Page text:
During 2005, the Ministry of Aeronautics tallied up 480 incidents involving the collision of birds with airplanes in the country, mainly during landings and take-offs. The problem, in fact, reaches across all of the planet, even because bird populations are increasing in many countries as has been demonstrated by some studies – a positive factor for the environment, but one that brings concern for the aircraft manufacturers, as is the case with the Brazilian manufacturer Embraer. The company has just adopted an advanced system of structure analysis of aerplanes, developed in the laboratories of the Polytechnic School of the University of São Paulo (Poli-USP). The system is composed of a mathematical model that verifies the resistance limits of materials used in the manufacture of the jets’ fuselages and wings, as well as forecasting when a rupture will occur because of an impact with foreign objects.
An undesirable impact marked one of the most celebrated airplanes of all time, the legendary Anglo-French supersonic Concorde, which had a tragic end. On the 25th of July 2000, seconds after taking off from Roissy-Charles de Gaulle airport, on the outskirts of Paris, it caught fire and came down from the sky killing all 109 passengers and crew aboard and a further four people on the ground. The accident shortened the airplane career, which was retired from service three years later. The tragedy was caused by a series of fatal incidents. At the moment of take-off, one of the aircrafts tires burst on passing over a piece of metal lying on the runway, which had fallen off another aircraft. Pieces of rubber from the tire were launched against the wing, perforated the fuel tank and led to the explosion of the jet.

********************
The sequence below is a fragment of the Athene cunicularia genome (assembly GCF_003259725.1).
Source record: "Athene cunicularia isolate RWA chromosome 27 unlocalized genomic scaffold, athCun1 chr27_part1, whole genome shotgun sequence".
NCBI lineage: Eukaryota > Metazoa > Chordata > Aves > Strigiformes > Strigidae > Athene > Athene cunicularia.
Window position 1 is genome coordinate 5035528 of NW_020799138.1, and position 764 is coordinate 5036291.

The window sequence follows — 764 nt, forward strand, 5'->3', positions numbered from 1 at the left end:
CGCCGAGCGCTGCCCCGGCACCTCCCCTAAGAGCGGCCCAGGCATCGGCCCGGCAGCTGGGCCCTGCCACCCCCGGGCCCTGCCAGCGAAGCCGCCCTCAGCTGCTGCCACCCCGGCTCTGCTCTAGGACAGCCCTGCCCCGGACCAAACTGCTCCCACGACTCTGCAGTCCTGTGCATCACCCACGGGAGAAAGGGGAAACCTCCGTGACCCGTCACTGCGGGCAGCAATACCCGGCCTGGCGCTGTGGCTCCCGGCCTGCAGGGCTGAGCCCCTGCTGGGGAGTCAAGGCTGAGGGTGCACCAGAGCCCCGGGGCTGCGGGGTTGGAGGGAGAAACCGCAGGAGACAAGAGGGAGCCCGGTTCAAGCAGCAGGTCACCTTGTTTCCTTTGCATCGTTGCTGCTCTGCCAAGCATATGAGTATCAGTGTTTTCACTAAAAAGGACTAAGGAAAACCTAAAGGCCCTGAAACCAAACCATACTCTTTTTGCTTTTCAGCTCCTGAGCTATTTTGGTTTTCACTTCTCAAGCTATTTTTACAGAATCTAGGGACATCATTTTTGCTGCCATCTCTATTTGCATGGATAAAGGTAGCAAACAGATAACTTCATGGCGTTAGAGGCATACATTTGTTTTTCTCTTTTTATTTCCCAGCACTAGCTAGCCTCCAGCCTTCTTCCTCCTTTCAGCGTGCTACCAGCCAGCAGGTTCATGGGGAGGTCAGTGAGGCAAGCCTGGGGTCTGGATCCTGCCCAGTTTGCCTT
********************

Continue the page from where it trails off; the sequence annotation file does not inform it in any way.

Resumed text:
Although not all accidents brought about by a collision with foreign objects, such as a piece of metal, rubber, stones, hailstones or birds, result in the crashing of the airplane, as happened with Concorde, these events always bring danger and are more common than one can possibly imagine. “The rupture of these materials is very difficult to forecast by the very complexity of the phenomenon, since it involves many variables, such as the properties of the material used in the manufacture of the aircraft, the size and format of the impacting object, the velocity and angle of collision, among others”, explains the mechanical engineer Marcílio Alves, a professor at USP, who headed the project.